Dermatillomania Therapy: Symptoms, Causes, Treatments and More - Works for Health (2023)

You compulsively pick your skin when you suffer from a mental illness known as dermatillomania.

If you have this disorder, you won't be able to stop scratching your skin. Other names for dermatillomania include abrasion disorder and skin picking disorder.

People with this disorder pick at their skin to correct blemishes caused by acne or other skin problems.

This can lead to bruising, scarring, infection, and tissue damage, which can cause anxiety, stress, and a reduced sense of well-being.

A combination of self-help techniques, medication, and therapy is often effective in treating this condition.

(Video) Excoriation disorder: current treatment options – Video abstract [ID 121138]

You can carry out the recommended treatment yourself, but you may need medical attention.

Cognitive-behavioral therapy, which can also use a method known as habit-reversal training, is the most popular form of treatment for dermatillomania.

It is believed that psychotherapy can also help people stop skin picking.In this article, we will discuss the entire dermatillomania therapy.

Dermatillomania Therapy: Symptoms, Causes, Treatments and More - Works for Health (1)

What is dermatillomania?

Skin lesions caused by repeated scratching of the skin are known as dermatillomania.

Clinically significant discomfort is caused by scratching the skin andsymptoms[1]These include a loss of self-control, embarrassment, and embarrassment.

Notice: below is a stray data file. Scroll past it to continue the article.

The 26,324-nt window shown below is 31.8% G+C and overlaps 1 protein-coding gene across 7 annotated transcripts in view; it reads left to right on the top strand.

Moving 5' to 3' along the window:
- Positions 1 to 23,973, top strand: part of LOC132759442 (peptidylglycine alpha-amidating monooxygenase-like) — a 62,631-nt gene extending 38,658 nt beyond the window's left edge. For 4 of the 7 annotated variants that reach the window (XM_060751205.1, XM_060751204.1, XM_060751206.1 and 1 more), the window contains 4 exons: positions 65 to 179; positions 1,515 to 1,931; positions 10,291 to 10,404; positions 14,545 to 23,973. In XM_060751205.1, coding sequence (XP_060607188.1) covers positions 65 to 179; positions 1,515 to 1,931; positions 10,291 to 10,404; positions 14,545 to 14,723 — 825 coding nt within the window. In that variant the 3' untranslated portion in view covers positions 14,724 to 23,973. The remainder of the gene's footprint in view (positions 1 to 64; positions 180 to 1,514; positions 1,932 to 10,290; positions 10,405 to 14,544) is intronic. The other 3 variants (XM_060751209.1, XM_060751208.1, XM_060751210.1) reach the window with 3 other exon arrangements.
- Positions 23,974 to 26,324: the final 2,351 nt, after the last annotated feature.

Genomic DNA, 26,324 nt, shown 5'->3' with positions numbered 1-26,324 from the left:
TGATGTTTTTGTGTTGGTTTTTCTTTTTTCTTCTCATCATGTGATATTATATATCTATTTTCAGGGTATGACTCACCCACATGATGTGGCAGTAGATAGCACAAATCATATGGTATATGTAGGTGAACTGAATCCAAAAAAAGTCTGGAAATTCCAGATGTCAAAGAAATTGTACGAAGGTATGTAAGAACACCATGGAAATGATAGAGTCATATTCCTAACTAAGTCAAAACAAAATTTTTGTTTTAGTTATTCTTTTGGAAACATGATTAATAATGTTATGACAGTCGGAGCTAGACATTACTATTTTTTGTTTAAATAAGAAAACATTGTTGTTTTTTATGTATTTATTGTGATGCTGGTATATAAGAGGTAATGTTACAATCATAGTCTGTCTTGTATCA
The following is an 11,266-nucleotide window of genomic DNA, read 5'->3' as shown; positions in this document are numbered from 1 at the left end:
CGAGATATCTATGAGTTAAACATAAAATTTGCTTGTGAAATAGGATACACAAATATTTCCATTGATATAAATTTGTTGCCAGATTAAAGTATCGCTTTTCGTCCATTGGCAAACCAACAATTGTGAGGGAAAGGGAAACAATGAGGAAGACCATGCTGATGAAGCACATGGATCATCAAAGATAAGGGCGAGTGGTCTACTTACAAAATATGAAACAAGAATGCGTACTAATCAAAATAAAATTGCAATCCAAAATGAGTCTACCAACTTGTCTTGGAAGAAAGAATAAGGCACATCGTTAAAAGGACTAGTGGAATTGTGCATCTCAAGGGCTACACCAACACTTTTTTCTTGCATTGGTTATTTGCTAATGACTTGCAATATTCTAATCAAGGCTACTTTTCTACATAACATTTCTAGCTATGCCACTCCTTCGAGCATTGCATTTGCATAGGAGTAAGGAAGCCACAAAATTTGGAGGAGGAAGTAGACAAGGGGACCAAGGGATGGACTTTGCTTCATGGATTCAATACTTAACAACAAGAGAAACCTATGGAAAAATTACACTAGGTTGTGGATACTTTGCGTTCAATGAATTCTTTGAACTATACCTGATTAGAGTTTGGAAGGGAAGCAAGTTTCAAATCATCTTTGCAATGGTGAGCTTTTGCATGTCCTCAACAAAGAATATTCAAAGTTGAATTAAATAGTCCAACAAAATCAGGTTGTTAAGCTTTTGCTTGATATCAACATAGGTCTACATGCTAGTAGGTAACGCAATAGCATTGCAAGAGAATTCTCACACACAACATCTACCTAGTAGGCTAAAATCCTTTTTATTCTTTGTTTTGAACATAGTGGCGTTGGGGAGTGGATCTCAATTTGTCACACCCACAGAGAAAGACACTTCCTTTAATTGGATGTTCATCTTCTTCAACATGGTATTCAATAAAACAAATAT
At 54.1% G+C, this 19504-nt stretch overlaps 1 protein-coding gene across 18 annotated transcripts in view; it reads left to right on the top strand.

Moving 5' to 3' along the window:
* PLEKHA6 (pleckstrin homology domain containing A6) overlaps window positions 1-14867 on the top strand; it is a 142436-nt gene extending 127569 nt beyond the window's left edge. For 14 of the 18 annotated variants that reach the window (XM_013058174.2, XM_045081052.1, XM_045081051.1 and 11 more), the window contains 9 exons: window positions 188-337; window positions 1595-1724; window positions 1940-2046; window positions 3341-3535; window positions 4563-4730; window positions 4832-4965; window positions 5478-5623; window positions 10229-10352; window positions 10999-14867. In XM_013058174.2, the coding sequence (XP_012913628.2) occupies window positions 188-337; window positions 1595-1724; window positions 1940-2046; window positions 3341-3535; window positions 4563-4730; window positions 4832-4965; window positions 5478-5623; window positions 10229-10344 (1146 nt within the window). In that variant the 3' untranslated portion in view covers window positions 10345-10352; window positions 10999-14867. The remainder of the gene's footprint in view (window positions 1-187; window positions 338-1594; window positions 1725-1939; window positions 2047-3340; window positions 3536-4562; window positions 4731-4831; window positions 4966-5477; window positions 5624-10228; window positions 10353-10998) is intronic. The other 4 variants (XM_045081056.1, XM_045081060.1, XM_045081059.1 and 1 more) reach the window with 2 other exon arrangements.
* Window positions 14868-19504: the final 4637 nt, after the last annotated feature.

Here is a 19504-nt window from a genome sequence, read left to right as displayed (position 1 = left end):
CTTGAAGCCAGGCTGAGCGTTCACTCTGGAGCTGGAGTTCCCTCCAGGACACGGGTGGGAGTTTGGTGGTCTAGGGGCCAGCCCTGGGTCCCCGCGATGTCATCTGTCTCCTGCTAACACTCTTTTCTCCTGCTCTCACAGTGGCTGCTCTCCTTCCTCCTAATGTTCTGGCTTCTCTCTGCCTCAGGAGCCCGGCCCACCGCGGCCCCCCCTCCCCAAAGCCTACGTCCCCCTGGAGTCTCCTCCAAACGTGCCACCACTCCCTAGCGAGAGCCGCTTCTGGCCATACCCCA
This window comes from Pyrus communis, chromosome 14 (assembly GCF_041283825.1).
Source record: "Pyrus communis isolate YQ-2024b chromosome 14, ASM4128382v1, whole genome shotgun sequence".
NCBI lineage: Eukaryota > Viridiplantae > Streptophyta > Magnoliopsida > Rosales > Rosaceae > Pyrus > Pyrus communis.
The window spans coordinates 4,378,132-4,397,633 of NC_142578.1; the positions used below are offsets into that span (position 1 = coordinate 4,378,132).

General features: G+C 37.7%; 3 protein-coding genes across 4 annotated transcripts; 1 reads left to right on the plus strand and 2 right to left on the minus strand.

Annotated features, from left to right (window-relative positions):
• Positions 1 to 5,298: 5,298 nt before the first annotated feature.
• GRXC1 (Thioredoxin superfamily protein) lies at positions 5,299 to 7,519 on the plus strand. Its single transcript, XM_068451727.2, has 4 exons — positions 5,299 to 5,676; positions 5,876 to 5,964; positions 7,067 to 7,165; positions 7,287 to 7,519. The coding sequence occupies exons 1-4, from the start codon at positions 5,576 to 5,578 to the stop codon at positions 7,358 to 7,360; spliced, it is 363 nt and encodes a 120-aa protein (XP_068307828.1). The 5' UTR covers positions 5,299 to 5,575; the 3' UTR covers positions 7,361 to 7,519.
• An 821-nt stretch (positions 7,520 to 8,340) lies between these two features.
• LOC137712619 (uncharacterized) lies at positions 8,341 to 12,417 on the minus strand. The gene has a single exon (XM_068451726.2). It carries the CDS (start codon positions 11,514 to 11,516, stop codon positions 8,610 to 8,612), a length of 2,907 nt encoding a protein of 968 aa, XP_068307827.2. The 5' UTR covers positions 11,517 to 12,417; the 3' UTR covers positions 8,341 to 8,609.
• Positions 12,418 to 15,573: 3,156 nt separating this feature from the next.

Along with other activities such as compulsive cheek biting, hair pulling and nail biting, skin picking is classified as abody-oriented repetitive behavior[2](BFBR).

OCD and dermatillomania are commonly associated, in part because of their shared obsessive-compulsive tendencies.

In addition to physical damage, it is characterized by mental suffering. Even after numerous attempts to delay or stop skin shaving, it is unmanageable.

People with this condition can spend hours making a choice before finally giving up.

Symptoms of Dermatillomania

  • Choose your skin often

    People with dermatillomania or a skin condition feelThanks[3]frequent scratching of the skin

    (Video) EXCORIATION| Skin Picking Disorder| OCD| Treatment

  • bleeding

    Dermatillomania often causes tissue damage andnow and then[4]even infections. The urge to pinch is so strong that it can injure the skin.

  • Rash on anxiety

    Even the slightest feeling of stressconcerned[5]it can cause uncontrollable scratching of the skin.

  • scratch your skin